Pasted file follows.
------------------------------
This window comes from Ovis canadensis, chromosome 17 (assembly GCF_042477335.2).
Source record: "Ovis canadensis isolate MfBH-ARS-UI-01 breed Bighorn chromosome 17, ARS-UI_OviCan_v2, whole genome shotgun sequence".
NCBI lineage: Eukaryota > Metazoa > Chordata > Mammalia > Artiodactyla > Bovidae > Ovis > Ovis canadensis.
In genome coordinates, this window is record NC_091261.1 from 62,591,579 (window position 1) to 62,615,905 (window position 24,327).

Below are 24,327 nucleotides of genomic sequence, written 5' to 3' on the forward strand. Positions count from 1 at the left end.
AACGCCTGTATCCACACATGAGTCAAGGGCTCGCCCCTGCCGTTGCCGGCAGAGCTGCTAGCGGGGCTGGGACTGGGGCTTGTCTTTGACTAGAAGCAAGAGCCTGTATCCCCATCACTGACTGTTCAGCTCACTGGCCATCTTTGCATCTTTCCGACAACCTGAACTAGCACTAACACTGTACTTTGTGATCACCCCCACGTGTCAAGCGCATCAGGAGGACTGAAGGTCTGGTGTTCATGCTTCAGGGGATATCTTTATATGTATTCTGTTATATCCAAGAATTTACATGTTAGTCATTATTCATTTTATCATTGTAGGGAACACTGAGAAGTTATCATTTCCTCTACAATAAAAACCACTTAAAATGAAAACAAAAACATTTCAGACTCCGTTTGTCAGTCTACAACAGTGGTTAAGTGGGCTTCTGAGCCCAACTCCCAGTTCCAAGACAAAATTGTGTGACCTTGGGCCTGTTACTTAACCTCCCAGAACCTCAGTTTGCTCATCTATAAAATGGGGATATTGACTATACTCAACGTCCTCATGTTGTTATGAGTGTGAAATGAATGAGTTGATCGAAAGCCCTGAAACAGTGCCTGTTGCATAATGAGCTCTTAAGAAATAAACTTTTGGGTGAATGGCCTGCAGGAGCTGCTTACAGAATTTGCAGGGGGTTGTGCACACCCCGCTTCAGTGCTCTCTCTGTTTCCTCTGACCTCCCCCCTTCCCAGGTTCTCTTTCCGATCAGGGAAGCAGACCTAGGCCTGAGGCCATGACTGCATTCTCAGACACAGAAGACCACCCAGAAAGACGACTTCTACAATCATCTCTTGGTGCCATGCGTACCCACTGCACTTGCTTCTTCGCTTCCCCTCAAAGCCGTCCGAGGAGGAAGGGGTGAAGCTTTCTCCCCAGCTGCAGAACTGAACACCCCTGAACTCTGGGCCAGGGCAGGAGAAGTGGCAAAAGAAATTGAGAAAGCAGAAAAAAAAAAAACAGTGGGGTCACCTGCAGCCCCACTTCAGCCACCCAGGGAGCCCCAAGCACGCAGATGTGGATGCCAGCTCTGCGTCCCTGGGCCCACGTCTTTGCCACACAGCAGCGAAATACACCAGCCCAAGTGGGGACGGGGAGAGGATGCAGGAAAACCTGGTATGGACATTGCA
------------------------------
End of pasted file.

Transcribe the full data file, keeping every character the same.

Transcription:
This window comes from Ovis canadensis, chromosome 17 (assembly GCF_042477335.2).
Source record: "Ovis canadensis isolate MfBH-ARS-UI-01 breed Bighorn chromosome 17, ARS-UI_OviCan_v2, whole genome shotgun sequence".
NCBI lineage: Eukaryota > Metazoa > Chordata > Mammalia > Artiodactyla > Bovidae > Ovis > Ovis canadensis.
In genome coordinates, this window is record NC_091261.1 from 62,591,579 (window position 1) to 62,615,905 (window position 24,327).

Below are 24,327 nucleotides of genomic sequence, written 5' to 3' on the forward strand. Positions count from 1 at the left end.
AACGCCTGTATCCACACATGAGTCAAGGGCTCGCCCCTGCCGTTGCCGGCAGAGCTGCTAGCGGGGCTGGGACTGGGGCTTGTCTTTGACTAGAAGCAAGAGCCTGTATCCCCATCACTGACTGTTCAGCTCACTGGCCATCTTTGCATCTTTCCGACAACCTGAACTAGCACTAACACTGTACTTTGTGATCACCCCCACGTGTCAAGCGCATCAGGAGGACTGAAGGTCTGGTGTTCATGCTTCAGGGGATATCTTTATATGTATTCTGTTATATCCAAGAATTTACATGTTAGTCATTATTCATTTTATCATTGTAGGGAACACTGAGAAGTTATCATTTCCTCTACAATAAAAACCACTTAAAATGAAAACAAAAACATTTCAGACTCCGTTTGTCAGTCTACAACAGTGGTTAAGTGGGCTTCTGAGCCCAACTCCCAGTTCCAAGACAAAATTGTGTGACCTTGGGCCTGTTACTTAACCTCCCAGAACCTCAGTTTGCTCATCTATAAAATGGGGATATTGACTATACTCAACGTCCTCATGTTGTTATGAGTGTGAAATGAATGAGTTGATCGAAAGCCCTGAAACAGTGCCTGTTGCATAATGAGCTCTTAAGAAATAAACTTTTGGGTGAATGGCCTGCAGGAGCTGCTTACAGAATTTGCAGGGGGTTGTGCACACCCCGCTTCAGTGCTCTCTCTGTTTCCTCTGACCTCCCCCCTTCCCAGGTTCTCTTTCCGATCAGGGAAGCAGACCTAGGCCTGAGGCCATGACTGCATTCTCAGACACAGAAGACCACCCAGAAAGACGACTTCTACAATCATCTCTTGGTGCCATGCGTACCCACTGCACTTGCTTCTTCGCTTCCCCTCAAAGCCGTCCGAGGAGGAAGGGGTGAAGCTTTCTCCCCAGCTGCAGAACTGAACACCCCTGAACTCTGGGCCAGGGCAGGAGAAGTGGCAAAAGAAATTGAGAAAGCAGAAAAAAAAAAAACAGTGGGGTCACCTGCAGCCCCACTTCAGCCACCCAGGGAGCCCCAAGCACGCAGATGTGGATGCCAGCTCTGCGTCCCTGGGCCCACGTCTTTGCCACACAGCAGCGAAATACACCAGCCCAAGTGGGGACGGGGAGAGGATGCAGGAAAACCTGGTATGGACATTGCA